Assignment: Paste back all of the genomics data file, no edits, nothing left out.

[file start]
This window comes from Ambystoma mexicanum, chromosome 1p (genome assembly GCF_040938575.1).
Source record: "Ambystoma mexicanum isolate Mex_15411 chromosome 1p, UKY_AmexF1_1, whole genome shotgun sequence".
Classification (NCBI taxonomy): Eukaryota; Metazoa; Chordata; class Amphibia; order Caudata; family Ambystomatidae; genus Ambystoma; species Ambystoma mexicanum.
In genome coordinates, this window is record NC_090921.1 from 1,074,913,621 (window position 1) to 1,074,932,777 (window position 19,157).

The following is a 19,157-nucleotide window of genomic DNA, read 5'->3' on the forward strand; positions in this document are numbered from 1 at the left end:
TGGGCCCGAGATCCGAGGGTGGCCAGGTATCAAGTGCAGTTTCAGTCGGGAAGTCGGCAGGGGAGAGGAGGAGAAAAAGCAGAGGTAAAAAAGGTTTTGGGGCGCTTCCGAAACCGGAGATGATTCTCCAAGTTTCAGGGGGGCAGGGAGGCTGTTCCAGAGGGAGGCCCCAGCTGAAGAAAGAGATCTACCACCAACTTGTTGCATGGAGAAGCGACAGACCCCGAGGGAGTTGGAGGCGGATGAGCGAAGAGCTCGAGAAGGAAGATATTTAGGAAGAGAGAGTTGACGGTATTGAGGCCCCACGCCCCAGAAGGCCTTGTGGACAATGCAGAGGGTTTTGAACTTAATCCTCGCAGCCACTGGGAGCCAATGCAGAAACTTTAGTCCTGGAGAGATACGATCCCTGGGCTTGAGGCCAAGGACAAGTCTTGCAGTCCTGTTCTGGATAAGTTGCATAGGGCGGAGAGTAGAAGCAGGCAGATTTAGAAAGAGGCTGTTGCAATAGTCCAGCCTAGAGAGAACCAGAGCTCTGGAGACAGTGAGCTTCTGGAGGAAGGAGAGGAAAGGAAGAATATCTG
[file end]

This window comes from Ambystoma mexicanum, chromosome 1p (genome assembly GCF_040938575.1).
Source record: "Ambystoma mexicanum isolate Mex_15411 chromosome 1p, UKY_AmexF1_1, whole genome shotgun sequence".
Classification (NCBI taxonomy): Eukaryota; Metazoa; Chordata; class Amphibia; order Caudata; family Ambystomatidae; genus Ambystoma; species Ambystoma mexicanum.
In genome coordinates, this window is record NC_090921.1 from 1,074,913,621 (window position 1) to 1,074,932,777 (window position 19,157).

The following is a 19,157-nucleotide window of genomic DNA, read 5'->3' on the forward strand; positions in this document are numbered from 1 at the left end:
TGGGCCCGAGATCCGAGGGTGGCCAGGTATCAAGTGCAGTTTCAGTCGGGAAGTCGGCAGGGGAGAGGAGGAGAAAAAGCAGAGGTAAAAAAGGTTTTGGGGCGCTTCCGAAACCGGAGATGATTCTCCAAGTTTCAGGGGGGCAGGGAGGCTGTTCCAGAGGGAGGCCCCAGCTGAAGAAAGAGATCTACCACCAACTTGTTGCATGGAGAAGCGACAGACCCCGAGGGAGTTGGAGGCGGATGAGCGAAGAGCTCGAGAAGGAAGATATTTAGGAAGAGAGAGTTGACGGTATTGAGGCCCCACGCCCCAGAAGGCCTTGTGGACAATGCAGAGGGTTTTGAACTTAATCCTCGCAGCCACTGGGAGCCAATGCAGAAACTTTAGTCCTGGAGAGATACGATCCCTGGGCTTGAGGCCAAGGACAAGTCTTGCAGTCCTGTTCTGGATAAGTTGCATAGGGCGGAGAGTAGAAGCAGGCAGATTTAGAAAGAGGCTGTTGCAATAGTCCAGCCTAGAGAGAACCAGAGCTCTGGAGACAGTGAGCTTCTGGAGGAAGGAGAGGAAAGGAAGAATATCTG